O God, our help in ages past (William Croft)
- Editor: Andrew Sims (submitted 2020-12-06). Score information: A4, 1 page, 35 kB Copyright: CPDL
- Edition notes: The hymn with four-part harmony and underlaid words in the version published in Hymns Ancient & Modern New Standard.
- Editor: Andrew Sims (submitted 2020-12-06). Score information: A4, 1 page, 87 kB Copyright: CPDL
- Edition notes: The hymn in the version published in Hymns Ancient & Modern New Standard, melody with words.
- Editor: Henk Vogel (submitted 2020-01-27). Score information: A4, 1 page Copyright: CPDL
- Edition notes: Descant for 'O God, our help in ages past' (or in Dutch: 'O God, die droeg ons voorgeslacht') with organ accompaniment.
- Editor: Ross Jallo (submitted 2011-12-14). Score information: Letter, 1 page, 75 kB Copyright: CPDL
- Edition notes: Original key. This edition uses the original setting of the hymn tune "St. Anne", with the melody in the tenor, to be sung a cappella.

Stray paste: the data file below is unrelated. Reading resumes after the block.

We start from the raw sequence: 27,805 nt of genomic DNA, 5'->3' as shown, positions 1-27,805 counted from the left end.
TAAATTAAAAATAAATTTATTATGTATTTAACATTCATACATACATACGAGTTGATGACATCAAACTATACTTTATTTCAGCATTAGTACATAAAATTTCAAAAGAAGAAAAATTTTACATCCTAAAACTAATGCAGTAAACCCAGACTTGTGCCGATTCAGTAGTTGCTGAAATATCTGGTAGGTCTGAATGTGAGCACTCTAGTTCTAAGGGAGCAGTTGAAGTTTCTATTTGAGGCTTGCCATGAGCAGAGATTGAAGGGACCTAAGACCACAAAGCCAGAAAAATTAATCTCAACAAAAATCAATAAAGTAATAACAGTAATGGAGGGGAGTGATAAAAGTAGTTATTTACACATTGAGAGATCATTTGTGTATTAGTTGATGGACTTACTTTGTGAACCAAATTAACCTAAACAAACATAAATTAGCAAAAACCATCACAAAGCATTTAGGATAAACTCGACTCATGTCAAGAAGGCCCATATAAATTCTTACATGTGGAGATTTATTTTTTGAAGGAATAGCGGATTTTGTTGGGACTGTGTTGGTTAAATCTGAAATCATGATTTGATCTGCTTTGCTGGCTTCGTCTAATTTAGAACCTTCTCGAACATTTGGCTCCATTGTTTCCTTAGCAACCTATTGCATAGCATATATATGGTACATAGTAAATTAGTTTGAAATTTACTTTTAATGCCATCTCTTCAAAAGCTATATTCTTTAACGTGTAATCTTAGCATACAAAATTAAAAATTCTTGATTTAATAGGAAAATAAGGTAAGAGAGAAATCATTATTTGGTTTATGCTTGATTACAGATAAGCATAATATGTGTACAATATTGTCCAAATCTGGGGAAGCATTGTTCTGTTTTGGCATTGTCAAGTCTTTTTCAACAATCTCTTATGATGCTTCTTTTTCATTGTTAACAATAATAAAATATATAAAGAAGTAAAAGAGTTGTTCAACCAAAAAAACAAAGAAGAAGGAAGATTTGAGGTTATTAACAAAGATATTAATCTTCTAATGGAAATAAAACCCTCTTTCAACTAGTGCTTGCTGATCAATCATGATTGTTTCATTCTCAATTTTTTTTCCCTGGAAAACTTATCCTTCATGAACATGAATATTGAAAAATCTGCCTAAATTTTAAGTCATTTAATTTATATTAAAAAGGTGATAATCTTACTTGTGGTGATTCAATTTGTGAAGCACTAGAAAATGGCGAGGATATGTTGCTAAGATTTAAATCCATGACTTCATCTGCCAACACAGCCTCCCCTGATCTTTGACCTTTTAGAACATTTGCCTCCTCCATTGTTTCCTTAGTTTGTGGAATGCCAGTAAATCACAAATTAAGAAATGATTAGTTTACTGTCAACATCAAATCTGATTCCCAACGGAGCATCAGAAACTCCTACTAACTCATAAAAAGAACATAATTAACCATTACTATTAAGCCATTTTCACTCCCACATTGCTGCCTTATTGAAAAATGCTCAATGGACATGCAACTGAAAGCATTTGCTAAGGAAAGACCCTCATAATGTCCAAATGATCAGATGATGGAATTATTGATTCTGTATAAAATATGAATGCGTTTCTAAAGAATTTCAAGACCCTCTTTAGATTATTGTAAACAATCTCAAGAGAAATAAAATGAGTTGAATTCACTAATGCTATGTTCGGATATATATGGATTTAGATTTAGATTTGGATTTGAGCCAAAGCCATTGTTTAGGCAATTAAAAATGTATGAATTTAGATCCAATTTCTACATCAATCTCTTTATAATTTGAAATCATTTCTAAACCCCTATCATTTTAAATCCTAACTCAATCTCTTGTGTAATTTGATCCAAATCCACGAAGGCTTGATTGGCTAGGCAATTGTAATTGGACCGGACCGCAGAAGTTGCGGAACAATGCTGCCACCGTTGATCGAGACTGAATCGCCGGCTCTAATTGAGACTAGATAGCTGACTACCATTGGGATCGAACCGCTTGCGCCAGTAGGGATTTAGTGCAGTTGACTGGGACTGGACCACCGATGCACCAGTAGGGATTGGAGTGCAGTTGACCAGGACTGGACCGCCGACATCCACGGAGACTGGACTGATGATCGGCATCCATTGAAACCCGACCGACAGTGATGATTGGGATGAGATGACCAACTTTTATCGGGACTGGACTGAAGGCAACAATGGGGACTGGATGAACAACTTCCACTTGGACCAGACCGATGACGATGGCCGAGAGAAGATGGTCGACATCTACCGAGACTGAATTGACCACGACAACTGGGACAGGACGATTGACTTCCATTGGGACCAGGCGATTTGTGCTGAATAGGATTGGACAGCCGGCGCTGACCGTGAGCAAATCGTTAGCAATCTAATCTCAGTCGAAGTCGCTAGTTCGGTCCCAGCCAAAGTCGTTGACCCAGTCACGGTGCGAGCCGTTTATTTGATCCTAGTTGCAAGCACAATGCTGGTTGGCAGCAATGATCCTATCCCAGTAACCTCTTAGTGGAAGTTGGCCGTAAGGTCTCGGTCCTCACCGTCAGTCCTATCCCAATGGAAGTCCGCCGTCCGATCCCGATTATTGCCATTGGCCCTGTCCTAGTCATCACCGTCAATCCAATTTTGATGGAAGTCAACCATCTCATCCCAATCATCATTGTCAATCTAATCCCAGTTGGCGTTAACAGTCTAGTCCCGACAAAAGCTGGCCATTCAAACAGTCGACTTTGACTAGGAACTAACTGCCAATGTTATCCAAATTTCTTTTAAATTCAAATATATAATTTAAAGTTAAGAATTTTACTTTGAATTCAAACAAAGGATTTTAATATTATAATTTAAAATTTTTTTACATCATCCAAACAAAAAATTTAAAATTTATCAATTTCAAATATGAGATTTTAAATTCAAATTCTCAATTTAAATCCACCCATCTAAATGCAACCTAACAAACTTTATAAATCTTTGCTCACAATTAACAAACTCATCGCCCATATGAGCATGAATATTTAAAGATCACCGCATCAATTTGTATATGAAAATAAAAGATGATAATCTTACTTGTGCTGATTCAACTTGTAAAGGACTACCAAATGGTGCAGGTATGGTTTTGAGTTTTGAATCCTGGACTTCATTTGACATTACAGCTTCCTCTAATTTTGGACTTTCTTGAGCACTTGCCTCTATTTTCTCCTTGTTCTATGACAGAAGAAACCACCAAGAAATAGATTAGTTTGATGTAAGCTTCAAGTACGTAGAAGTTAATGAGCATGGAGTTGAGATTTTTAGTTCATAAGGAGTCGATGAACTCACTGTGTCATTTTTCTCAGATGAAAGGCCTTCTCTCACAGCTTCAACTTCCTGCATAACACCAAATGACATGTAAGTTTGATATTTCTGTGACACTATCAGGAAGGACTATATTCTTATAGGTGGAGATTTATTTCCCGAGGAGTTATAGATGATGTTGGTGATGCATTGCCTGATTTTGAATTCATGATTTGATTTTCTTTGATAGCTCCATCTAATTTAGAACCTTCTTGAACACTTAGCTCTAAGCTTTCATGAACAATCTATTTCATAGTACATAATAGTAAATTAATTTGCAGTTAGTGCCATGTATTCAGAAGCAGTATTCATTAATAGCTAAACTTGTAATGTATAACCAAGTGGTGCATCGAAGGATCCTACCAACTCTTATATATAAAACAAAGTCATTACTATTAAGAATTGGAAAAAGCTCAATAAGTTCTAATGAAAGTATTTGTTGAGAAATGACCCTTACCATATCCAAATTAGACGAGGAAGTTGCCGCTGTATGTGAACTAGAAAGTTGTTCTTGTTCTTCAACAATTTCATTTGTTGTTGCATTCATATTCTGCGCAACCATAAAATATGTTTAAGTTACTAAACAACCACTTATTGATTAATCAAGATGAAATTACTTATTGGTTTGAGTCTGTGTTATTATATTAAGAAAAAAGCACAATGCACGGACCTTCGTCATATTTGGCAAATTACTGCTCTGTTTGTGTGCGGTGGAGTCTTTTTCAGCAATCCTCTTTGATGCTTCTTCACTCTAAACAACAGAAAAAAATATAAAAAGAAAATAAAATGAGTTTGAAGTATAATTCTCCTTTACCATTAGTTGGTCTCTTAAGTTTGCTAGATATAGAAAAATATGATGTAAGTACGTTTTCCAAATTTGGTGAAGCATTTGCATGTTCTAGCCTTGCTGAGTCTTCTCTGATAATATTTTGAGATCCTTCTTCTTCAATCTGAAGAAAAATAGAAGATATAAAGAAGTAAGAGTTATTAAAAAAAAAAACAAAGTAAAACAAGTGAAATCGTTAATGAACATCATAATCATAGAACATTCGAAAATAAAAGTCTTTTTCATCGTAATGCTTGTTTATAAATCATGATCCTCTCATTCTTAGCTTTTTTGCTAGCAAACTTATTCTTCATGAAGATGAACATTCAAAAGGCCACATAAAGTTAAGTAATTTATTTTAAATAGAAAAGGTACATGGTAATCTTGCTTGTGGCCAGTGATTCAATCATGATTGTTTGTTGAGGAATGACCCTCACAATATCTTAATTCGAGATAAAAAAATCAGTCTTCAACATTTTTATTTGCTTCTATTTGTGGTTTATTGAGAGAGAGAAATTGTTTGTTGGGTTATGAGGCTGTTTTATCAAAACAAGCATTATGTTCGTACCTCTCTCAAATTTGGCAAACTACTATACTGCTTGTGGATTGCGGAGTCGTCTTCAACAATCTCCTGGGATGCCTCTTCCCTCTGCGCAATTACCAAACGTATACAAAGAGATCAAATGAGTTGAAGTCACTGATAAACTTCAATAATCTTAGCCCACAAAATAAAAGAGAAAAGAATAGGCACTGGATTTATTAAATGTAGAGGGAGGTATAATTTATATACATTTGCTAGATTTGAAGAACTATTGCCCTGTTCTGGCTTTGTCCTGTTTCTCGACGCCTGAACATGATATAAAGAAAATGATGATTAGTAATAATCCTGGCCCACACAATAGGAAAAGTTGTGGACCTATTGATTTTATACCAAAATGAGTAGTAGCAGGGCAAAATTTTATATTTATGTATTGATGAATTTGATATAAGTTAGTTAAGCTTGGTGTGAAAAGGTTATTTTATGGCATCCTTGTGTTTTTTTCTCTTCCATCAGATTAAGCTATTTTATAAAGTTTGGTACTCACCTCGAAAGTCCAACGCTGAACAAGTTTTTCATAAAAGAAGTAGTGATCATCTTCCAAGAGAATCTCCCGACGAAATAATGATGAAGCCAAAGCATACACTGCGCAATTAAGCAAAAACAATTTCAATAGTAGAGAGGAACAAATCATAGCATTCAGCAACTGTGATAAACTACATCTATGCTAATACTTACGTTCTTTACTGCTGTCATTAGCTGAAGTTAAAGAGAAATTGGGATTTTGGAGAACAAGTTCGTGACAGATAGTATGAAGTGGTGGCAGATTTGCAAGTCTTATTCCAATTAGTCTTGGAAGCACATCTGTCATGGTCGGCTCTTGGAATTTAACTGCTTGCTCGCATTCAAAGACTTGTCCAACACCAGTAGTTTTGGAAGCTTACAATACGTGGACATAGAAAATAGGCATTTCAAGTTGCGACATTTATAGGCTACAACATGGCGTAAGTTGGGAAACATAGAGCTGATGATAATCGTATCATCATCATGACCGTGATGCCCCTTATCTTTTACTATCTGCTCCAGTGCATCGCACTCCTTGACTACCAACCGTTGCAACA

- Editor: Tim Blickhan (submitted 2009-11-25). Score information: Octavo, 13 pages, 313 kB Copyright: Personal
- Edition notes: Arranged by Tim Blickhan. Arranged for SATB, 3 trumpets, 2 trombones and organ. This arrangement copyright © 1986 Charles Timothy Blickhan.
- Editor: Arjen Bax (submitted 2013-05-04). Score information: A4, 1 page, 41 kB Copyright: Public Domain
- Edition notes: Setting as found in the New English Hymnal #417. LilyPond source included.
Lyricist: Isaac Watts
First published: 1708 in A Supplement to the New Version
2nd published: 1983 in Hymns Ancient and Modern, New Standard, no. 99
Description: William Croft's tune St. Anne's was first published in 1708, in the 6th edition of A Supplement to the New Version of Psalms, as a setting of 'As pants the hart for cooling streams' (Psalm 42). It was widely re-used with a number of texts before being republished with 'O God, our help in ages past' (Isaac Watts' paraphrase of Psalm 90) in The Psalm and Hymn Tunes, used at St Johns Chapel, Bedford Row, a collection compiled by Theophania Cecil, who was the organist at St. John's Chapel and the daughter of Richard Cecil, who was the minister there. It is now frequently sung with this text. Hymn Tune Index tune number 664.
Original text and translations
Original text and translations may be found at Psalm 90.